Black Bean Molletes with Radish Salsa

EB41 - SP16_4.jpg

Photo by Michael Piazza / Styled by Catrine Kelty

The Mexican version of beans on toast, this breakfast was new to me until I saw it last Christmas vacation on menus all over San Miguel de Allende. Deeply savory refried black beans, mashed and spread on a buttered, toasted bun, topped with cheese and broiled, served with sliced avocados and pico de gallo? Yes, please. But since true Oaxacan cheese and fluffy bollilo rolls are hard to come by here, and avocados are hardly local, I’ve substituted crumbled Narragansett feta, Iggy’s ciabatta rolls, and a springy radish and cilantro salsa (but by all means make a tomato salsa in season!). If you don’t have time to cook them from scratch, you can use a drained can of black beans and some stock or water, but you’ll miss the depth of flavor that comes from the cooking liquid.

Serves 2

For the refried beans:
1 cup black beans, rinsed
3 cloves garlic, peeled but left whole
½ teaspoon cumin seeds
1 dried chile de arbol
sea salt and freshly ground black pepper
1 tablespoon olive oil or lard

For the salsa:
3–4 radishes cut into ½-inch dice
1 scallion, minced
1 tablespoon minced green chili (jalapeno or Serrano)
¼ cup chopped cilantro
juice of one lime
pinch sugar
1 teaspoon olive oil
sea salt and freshly ground black pepper to taste

To assemble the molletes:
2 Iggy’s 8”x3” ciabatta sandwich rolls, split lengthwise
softened unsalted butter, for spreading
4 ounces Narragansett Salty Sea feta, crumbled (or substitute queso fresco)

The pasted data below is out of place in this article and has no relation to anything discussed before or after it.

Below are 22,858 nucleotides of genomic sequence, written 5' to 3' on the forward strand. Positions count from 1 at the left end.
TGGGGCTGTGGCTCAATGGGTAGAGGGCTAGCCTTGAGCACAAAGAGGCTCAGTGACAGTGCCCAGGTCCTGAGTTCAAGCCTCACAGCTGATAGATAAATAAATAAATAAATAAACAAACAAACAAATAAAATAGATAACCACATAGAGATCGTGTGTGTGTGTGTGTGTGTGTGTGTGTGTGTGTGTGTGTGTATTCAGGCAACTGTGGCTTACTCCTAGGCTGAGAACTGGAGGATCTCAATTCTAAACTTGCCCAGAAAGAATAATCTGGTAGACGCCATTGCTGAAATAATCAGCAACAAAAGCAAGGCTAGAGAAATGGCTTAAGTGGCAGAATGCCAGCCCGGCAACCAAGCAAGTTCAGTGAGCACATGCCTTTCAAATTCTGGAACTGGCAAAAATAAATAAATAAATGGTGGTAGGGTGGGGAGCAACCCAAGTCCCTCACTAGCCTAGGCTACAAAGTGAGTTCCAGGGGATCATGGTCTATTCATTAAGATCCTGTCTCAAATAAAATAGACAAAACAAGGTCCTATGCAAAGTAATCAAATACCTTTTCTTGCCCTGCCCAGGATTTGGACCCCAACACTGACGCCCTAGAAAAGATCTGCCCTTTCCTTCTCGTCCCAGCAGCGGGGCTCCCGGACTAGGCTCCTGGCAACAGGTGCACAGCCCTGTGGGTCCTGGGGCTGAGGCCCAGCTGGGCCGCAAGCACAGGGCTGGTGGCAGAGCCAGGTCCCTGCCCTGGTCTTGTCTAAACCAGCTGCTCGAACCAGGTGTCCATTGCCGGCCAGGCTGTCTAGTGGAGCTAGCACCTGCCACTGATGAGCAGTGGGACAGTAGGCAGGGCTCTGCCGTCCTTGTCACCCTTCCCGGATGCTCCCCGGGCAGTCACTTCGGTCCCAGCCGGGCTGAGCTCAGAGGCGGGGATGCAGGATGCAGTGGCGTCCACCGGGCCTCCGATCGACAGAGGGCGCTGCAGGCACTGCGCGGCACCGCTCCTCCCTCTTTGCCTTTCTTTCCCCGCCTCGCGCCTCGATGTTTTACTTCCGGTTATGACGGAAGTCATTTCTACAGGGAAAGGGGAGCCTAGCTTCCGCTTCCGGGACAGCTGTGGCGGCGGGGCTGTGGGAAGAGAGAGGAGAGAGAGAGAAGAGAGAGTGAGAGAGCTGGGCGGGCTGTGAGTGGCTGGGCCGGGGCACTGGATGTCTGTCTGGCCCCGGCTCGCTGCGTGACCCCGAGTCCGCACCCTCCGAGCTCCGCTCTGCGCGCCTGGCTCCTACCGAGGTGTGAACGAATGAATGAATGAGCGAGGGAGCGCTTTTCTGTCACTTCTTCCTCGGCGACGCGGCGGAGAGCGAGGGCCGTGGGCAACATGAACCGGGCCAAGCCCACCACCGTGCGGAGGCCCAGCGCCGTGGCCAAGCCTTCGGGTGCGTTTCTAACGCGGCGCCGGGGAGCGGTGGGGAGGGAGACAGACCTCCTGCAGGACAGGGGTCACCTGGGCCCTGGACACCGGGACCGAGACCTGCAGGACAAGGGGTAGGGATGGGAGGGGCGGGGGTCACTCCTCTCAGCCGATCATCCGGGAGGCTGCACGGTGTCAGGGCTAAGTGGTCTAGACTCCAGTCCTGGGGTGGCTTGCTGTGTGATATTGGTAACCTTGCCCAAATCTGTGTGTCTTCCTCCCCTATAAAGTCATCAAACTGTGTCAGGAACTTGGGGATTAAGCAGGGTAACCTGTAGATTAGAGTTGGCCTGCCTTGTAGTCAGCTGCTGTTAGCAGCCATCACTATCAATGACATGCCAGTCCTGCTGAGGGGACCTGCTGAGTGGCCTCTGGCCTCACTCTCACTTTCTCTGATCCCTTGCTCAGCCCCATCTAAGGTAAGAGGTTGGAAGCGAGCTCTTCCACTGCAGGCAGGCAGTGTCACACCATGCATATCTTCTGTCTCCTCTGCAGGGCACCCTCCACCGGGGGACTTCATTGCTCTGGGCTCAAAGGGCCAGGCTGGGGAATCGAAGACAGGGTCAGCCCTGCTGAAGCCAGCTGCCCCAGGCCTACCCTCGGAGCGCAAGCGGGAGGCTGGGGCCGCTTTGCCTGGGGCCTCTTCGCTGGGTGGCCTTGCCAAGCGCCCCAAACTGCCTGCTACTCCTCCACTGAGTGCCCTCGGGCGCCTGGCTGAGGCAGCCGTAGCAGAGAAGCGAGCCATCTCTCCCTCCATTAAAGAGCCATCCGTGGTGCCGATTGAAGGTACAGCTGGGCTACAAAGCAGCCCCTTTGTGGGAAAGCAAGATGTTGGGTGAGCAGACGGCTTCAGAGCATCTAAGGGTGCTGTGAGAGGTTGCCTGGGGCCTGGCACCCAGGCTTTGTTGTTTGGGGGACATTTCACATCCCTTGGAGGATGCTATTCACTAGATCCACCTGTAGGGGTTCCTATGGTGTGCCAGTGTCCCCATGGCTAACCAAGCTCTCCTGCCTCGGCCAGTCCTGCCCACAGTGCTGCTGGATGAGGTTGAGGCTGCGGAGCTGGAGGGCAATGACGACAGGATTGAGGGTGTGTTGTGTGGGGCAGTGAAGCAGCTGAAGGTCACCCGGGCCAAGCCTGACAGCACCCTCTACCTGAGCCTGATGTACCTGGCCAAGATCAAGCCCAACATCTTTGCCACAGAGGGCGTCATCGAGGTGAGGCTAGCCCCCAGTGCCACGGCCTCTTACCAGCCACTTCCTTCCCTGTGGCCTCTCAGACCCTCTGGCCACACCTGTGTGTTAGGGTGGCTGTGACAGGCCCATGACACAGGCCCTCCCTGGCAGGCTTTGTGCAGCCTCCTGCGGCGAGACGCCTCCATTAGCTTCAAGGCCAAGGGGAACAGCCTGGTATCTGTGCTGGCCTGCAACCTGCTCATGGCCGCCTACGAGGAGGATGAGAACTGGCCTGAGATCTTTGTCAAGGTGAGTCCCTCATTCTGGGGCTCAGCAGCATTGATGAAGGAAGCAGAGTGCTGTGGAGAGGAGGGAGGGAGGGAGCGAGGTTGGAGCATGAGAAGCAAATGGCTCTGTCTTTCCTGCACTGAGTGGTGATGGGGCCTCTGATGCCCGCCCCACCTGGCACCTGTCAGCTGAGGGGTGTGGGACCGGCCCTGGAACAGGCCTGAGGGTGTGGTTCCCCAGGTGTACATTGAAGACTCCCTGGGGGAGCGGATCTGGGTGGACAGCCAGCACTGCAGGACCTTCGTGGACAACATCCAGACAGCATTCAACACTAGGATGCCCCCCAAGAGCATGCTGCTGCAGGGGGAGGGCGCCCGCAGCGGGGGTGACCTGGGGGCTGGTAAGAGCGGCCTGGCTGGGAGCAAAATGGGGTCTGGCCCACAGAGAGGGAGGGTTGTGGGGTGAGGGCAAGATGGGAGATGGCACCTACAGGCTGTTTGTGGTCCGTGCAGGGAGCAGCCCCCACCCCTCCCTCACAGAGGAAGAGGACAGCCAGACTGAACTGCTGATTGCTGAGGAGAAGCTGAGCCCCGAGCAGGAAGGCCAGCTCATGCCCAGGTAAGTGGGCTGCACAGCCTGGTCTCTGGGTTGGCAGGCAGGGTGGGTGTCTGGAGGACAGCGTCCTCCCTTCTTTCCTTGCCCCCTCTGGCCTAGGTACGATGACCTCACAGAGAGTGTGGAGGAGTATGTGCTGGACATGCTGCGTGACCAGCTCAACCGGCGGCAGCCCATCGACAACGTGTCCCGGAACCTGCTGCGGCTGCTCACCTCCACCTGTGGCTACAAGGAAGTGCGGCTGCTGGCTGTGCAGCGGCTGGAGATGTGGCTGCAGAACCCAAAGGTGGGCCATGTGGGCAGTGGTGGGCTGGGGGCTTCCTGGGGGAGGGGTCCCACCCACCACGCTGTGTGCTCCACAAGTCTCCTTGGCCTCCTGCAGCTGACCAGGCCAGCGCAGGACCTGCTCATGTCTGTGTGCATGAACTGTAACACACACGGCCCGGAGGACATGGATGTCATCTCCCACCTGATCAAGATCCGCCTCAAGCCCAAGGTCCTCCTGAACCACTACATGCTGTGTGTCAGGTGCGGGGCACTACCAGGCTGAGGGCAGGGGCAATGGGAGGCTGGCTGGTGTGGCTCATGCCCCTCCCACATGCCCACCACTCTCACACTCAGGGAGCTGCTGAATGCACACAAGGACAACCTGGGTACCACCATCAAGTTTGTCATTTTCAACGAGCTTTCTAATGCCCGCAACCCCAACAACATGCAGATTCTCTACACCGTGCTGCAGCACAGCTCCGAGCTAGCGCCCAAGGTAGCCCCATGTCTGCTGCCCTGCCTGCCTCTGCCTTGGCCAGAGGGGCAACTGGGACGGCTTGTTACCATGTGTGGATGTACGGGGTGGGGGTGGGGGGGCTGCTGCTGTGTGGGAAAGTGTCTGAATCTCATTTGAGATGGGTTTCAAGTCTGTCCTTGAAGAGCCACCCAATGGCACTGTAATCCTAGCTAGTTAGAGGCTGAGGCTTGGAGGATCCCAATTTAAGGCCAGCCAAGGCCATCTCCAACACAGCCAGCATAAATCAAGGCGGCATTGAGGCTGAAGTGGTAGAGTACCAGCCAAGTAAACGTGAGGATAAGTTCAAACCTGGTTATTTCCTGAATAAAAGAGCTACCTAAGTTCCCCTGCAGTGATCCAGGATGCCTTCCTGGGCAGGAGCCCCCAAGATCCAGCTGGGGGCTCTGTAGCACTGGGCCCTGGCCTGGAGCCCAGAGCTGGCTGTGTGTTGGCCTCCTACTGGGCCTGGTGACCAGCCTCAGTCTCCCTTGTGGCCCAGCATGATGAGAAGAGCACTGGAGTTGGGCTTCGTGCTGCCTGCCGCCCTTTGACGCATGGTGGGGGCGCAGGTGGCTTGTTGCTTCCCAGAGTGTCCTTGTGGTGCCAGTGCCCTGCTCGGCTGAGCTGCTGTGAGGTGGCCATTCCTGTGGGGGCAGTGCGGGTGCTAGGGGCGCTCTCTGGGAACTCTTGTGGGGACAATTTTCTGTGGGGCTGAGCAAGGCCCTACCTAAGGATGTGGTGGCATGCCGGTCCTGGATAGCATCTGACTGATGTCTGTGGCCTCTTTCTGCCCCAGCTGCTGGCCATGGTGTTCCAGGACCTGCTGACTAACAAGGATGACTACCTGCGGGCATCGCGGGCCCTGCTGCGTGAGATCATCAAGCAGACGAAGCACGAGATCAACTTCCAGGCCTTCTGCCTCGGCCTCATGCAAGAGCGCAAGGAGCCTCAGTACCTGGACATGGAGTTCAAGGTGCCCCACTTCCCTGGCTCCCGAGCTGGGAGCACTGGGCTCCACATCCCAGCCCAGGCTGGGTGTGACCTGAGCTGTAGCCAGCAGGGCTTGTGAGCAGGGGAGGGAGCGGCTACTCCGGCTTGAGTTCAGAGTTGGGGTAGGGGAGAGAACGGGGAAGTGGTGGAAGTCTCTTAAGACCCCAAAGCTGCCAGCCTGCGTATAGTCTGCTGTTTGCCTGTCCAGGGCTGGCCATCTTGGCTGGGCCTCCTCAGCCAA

½ cup cilantro leaves

First, quick-soak the beans: cover with water and bring to a boil. Cook 3-5 minutes, then turn the heat off and cover. Allow to sit at least an hour.

After 1 hour, don’t drain the soaked beans, but add another cup or two of water, the garlic, cumin, chile, and oil to the pot. Bring to a boil again, then reduce the heat and simmer uncovered, stirring occasionally and adding more water if needed, for another hour. Add 1 teaspoon salt and check for tenderness. Continue cooking if the beans still have a bite, up to 75 minutes total. Taste again, add more salt if needed, and turn off the heat to rest.

While the beans are resting, make the salsa. Combine all the ingredients in a bowl and stir to combine. Set aside, but don’t make this too far in advance or the radish becomes pungent.

Drain the beans but reserve the cooking liquid. Fish out the chili and discard it, but leave the garlic with the beans. Heat the oil or lard in a cast iron skillet over medium heat and add the beans. Sizzle, stirring, for 2-3 minutes, then add a ladleful of their liquid. Reduce the heat to low, and using the back of a wooden spoon, mash the beans and garlic to a coarse paste, adding more liquid as you go if they get too dry. (You want the consistency of oatmeal, not peanut butter.)

Preheat the broiler to high and butter the cut sides of the bread. Broil, watching carefully, for 2 minutes exactly, or until the butter is melted and the edges of the bread have browned. Using an offset spatula or a large spoon, spread the beans over the bread, covering the entire cut sides. Sprinkle the feta over the beans and broil again, watching carefully, another 2-3 minutes, or until heated through and the cheese has begun to brown.

Remove from the oven and cut each bread slice on the diagonal. Serve immediately with radish salsa spooned over the top and a shower of cilantro leaves.

This story appeared in the Spring 2016 issue.